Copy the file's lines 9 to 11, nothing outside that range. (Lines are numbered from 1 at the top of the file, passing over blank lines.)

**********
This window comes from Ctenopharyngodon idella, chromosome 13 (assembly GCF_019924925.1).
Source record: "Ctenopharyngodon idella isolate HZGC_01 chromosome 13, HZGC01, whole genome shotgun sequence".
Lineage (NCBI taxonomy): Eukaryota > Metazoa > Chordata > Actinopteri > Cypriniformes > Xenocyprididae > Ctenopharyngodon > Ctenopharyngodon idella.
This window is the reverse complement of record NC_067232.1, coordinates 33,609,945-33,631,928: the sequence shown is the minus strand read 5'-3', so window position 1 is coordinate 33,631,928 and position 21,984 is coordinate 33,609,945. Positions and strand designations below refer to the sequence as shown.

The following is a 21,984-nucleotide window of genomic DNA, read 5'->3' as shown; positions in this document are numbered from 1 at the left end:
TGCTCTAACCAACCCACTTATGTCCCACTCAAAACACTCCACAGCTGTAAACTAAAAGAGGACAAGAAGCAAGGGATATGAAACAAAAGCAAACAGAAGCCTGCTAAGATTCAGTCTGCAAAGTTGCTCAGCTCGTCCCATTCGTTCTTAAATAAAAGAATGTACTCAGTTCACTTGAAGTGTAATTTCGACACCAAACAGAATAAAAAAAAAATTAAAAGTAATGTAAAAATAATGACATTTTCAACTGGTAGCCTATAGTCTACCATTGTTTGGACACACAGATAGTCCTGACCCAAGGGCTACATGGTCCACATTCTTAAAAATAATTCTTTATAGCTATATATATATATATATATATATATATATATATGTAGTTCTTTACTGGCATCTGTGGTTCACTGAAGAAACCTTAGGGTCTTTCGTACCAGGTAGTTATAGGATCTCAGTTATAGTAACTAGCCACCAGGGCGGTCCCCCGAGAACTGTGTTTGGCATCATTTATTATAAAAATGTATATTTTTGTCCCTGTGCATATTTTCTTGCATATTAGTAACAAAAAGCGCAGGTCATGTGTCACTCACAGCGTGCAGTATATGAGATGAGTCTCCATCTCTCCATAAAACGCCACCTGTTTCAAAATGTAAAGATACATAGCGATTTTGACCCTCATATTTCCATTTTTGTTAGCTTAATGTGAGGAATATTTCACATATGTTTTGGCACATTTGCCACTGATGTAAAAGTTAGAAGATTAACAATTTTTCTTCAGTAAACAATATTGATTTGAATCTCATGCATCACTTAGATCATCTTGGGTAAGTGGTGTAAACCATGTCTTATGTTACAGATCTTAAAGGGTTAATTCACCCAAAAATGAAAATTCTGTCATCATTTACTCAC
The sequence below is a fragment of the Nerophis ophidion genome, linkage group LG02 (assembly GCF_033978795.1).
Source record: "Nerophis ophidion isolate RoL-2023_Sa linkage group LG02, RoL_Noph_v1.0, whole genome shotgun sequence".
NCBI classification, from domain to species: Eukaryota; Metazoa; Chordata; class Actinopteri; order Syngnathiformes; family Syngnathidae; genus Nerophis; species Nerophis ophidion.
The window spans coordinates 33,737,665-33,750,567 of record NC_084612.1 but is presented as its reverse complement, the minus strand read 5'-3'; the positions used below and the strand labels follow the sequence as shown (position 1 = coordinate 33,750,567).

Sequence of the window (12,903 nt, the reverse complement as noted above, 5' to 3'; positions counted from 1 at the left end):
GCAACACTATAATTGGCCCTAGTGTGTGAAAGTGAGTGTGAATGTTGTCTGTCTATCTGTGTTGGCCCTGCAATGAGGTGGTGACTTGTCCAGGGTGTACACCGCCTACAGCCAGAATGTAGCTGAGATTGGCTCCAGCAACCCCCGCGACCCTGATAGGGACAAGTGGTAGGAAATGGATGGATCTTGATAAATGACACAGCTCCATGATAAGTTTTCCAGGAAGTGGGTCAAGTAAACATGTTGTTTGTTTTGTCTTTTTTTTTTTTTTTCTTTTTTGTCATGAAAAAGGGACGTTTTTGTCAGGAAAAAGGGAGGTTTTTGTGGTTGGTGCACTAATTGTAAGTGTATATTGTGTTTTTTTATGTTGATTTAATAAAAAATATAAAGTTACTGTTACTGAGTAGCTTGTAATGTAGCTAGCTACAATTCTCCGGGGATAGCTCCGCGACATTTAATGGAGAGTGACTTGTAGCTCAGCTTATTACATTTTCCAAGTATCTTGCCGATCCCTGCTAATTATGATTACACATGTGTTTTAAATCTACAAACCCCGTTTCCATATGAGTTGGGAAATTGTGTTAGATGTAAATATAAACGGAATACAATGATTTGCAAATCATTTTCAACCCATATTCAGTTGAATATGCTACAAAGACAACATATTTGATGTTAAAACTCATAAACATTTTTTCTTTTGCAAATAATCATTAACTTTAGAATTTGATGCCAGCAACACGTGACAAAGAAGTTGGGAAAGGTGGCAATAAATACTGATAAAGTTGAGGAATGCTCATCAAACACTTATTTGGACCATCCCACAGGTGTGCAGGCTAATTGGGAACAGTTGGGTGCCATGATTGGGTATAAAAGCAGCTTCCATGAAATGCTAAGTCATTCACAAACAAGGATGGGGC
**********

NCBI classification, from domain to species: Eukaryota; Metazoa; Chordata; class Actinopteri; order Syngnathiformes; family Syngnathidae; genus Nerophis; species Nerophis ophidion.
The window spans coordinates 33,737,665-33,750,567 of record NC_084612.1 but is presented as its reverse complement, the minus strand read 5'-3'; the positions used below and the strand labels follow the sequence as shown (position 1 = coordinate 33,750,567).

Sequence of the window (12,903 nt, the reverse complement as noted above, 5' to 3'; positions counted from 1 at the left end):